Daniel Lowe: I have had excellent results from bridge cameras, specifically the Fuji HS20 superzoom. The manual lens on this camera enables fine zoom control like a DSLR and is capable of fantastic tele macro results with nice blurred backgrounds.
Others have mentioned cameras like the Panasonic LX5 (which I also own) but I don't find this anywhere near as good as the HS20. With a close up lens the results become quite spectacular for a small sensor camera.
Others have mentioned diffraction problems with small sensor cameras but this is rarely a problem because you don't have to use apertures where diffraction issues start to materialise.
@Karl: when we are talking about true macro (1:1 and above), the DoF you get with even the small sensor is more than enough to give you a nice subject separation. We are talking about maybe a 1mm DoF as opposed to 0.1mm I am currently getting with my dSLR macro setup. Some of my best macro shots I have made with a tiny Canon A75 (3mp) and a 50mm f/2.8 lens as a high quality diopter. Macro is possibly the easiest type of photography for people on a tight budget as there is a huge number of ways you can get a high magnification, most of them quite cheap.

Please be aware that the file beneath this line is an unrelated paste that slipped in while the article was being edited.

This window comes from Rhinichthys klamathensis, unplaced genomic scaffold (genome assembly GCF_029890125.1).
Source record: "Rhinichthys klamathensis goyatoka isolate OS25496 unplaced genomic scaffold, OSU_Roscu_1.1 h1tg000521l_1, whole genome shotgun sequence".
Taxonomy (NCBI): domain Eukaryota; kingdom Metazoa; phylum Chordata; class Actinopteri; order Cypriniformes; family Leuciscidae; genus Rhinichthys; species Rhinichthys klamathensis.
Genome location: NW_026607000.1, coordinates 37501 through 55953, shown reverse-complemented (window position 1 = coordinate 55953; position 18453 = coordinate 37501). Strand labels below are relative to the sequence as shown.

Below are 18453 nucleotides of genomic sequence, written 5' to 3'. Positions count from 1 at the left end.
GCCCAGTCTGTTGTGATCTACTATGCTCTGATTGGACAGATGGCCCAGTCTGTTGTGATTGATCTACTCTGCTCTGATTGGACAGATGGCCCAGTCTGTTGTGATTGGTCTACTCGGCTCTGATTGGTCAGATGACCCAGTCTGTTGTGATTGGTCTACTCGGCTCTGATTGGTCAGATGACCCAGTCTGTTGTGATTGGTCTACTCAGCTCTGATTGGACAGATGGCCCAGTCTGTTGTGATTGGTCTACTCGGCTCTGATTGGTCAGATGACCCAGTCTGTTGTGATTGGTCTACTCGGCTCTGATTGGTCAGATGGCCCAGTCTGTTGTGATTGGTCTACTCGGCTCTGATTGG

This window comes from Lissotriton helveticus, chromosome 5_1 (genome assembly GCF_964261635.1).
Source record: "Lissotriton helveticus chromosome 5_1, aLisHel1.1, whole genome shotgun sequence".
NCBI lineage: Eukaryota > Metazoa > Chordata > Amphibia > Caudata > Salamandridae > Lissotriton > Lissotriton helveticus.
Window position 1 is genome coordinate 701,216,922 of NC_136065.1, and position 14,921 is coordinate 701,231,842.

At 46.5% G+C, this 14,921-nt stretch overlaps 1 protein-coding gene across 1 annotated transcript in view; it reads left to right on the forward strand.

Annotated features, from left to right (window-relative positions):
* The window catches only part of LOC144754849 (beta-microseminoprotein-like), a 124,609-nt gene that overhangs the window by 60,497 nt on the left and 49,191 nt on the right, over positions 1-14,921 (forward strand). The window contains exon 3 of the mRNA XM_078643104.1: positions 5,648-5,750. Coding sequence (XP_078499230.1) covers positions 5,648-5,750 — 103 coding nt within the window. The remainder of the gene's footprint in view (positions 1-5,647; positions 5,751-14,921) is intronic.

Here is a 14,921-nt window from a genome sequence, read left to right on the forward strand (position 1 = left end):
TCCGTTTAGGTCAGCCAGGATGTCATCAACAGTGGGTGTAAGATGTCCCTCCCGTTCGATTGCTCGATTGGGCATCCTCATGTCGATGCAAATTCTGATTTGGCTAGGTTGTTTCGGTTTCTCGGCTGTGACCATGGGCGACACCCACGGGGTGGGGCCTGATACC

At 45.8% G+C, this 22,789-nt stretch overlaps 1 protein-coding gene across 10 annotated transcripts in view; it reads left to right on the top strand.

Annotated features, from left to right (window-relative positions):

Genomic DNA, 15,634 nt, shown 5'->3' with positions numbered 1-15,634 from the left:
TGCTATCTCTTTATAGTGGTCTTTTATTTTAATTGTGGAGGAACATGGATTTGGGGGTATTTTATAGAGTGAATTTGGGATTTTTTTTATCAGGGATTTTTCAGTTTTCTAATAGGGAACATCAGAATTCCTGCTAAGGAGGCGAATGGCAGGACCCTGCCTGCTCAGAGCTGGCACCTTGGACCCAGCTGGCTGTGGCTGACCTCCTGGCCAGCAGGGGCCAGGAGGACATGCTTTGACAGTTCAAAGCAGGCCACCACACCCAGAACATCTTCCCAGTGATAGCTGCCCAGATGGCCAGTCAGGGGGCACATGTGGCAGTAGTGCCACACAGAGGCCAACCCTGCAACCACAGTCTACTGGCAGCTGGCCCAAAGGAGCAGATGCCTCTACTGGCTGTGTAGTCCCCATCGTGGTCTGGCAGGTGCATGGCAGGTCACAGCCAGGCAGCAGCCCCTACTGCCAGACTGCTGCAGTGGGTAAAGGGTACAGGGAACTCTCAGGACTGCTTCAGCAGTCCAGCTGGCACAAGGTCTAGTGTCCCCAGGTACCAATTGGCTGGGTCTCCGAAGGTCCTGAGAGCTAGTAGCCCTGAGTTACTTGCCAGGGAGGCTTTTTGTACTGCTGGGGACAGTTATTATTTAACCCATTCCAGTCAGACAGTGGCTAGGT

1936Wim1107: Is there a computerized way of moving the cameraset from the nearest focuspoint to the most far point you want, to make stack pictures?
If you can afford it there is the StackShot rail. If you can't, the cheapest fully automated solution currently possible is my DIY rail: http://www.youtube.com/watch?v=XeXjpZpaZns